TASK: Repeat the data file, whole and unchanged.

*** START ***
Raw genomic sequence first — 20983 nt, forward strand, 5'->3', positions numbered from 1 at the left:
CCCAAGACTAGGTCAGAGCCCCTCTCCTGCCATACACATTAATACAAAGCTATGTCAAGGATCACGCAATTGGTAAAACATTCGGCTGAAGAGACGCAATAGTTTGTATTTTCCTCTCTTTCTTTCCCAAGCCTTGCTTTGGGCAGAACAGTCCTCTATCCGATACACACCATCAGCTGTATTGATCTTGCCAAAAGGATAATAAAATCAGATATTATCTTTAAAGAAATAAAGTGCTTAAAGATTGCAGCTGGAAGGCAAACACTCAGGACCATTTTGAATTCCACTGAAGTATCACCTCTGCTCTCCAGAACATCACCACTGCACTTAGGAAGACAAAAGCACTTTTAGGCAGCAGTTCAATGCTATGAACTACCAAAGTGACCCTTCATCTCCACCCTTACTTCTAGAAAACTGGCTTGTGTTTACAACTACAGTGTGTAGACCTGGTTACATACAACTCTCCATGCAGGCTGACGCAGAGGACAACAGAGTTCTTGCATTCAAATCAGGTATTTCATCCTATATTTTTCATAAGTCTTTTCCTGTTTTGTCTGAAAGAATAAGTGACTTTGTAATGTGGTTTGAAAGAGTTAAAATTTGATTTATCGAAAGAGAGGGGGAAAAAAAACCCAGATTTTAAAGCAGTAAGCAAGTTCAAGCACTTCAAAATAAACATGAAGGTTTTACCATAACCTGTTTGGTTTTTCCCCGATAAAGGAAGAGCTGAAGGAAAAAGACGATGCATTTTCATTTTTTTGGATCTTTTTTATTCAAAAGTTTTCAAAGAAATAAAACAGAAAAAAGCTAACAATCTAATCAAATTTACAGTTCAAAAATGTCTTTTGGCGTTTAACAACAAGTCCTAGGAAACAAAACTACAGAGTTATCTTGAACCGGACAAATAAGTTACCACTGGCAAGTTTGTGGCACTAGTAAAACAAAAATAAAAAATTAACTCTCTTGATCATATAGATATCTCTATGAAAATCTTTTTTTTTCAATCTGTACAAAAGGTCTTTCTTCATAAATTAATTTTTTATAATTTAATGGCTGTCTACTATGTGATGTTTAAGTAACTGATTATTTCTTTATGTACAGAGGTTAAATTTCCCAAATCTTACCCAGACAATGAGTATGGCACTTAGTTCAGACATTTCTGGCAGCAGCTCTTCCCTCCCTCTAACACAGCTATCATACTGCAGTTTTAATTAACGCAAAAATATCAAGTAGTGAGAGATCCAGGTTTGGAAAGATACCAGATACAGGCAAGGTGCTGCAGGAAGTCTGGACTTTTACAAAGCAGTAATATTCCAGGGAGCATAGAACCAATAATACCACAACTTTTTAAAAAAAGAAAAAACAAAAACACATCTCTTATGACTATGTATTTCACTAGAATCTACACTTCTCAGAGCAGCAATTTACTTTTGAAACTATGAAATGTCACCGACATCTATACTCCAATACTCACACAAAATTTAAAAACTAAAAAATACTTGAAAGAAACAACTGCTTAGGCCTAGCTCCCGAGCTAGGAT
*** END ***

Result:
Raw genomic sequence first — 20983 nt, forward strand, 5'->3', positions numbered from 1 at the left:
CCCAAGACTAGGTCAGAGCCCCTCTCCTGCCATACACATTAATACAAAGCTATGTCAAGGATCACGCAATTGGTAAAACATTCGGCTGAAGAGACGCAATAGTTTGTATTTTCCTCTCTTTCTTTCCCAAGCCTTGCTTTGGGCAGAACAGTCCTCTATCCGATACACACCATCAGCTGTATTGATCTTGCCAAAAGGATAATAAAATCAGATATTATCTTTAAAGAAATAAAGTGCTTAAAGATTGCAGCTGGAAGGCAAACACTCAGGACCATTTTGAATTCCACTGAAGTATCACCTCTGCTCTCCAGAACATCACCACTGCACTTAGGAAGACAAAAGCACTTTTAGGCAGCAGTTCAATGCTATGAACTACCAAAGTGACCCTTCATCTCCACCCTTACTTCTAGAAAACTGGCTTGTGTTTACAACTACAGTGTGTAGACCTGGTTACATACAACTCTCCATGCAGGCTGACGCAGAGGACAACAGAGTTCTTGCATTCAAATCAGGTATTTCATCCTATATTTTTCATAAGTCTTTTCCTGTTTTGTCTGAAAGAATAAGTGACTTTGTAATGTGGTTTGAAAGAGTTAAAATTTGATTTATCGAAAGAGAGGGGGAAAAAAAACCCAGATTTTAAAGCAGTAAGCAAGTTCAAGCACTTCAAAATAAACATGAAGGTTTTACCATAACCTGTTTGGTTTTTCCCCGATAAAGGAAGAGCTGAAGGAAAAAGACGATGCATTTTCATTTTTTTGGATCTTTTTTATTCAAAAGTTTTCAAAGAAATAAAACAGAAAAAAGCTAACAATCTAATCAAATTTACAGTTCAAAAATGTCTTTTGGCGTTTAACAACAAGTCCTAGGAAACAAAACTACAGAGTTATCTTGAACCGGACAAATAAGTTACCACTGGCAAGTTTGTGGCACTAGTAAAACAAAAATAAAAAATTAACTCTCTTGATCATATAGATATCTCTATGAAAATCTTTTTTTTTCAATCTGTACAAAAGGTCTTTCTTCATAAATTAATTTTTTATAATTTAATGGCTGTCTACTATGTGATGTTTAAGTAACTGATTATTTCTTTATGTACAGAGGTTAAATTTCCCAAATCTTACCCAGACAATGAGTATGGCACTTAGTTCAGACATTTCTGGCAGCAGCTCTTCCCTCCCTCTAACACAGCTATCATACTGCAGTTTTAATTAACGCAAAAATATCAAGTAGTGAGAGATCCAGGTTTGGAAAGATACCAGATACAGGCAAGGTGCTGCAGGAAGTCTGGACTTTTACAAAGCAGTAATATTCCAGGGAGCATAGAACCAATAATACCACAACTTTTTAAAAAAAGAAAAAACAAAAACACATCTCTTATGACTATGTATTTCACTAGAATCTACACTTCTCAGAGCAGCAATTTACTTTTGAAACTATGAAATGTCACCGACATCTATACTCCAATACTCACACAAAATTTAAAAACTAAAAAATACTTGAAAGAAACAACTGCTTAGGCCTAGCTCCCGAGCTAGGAT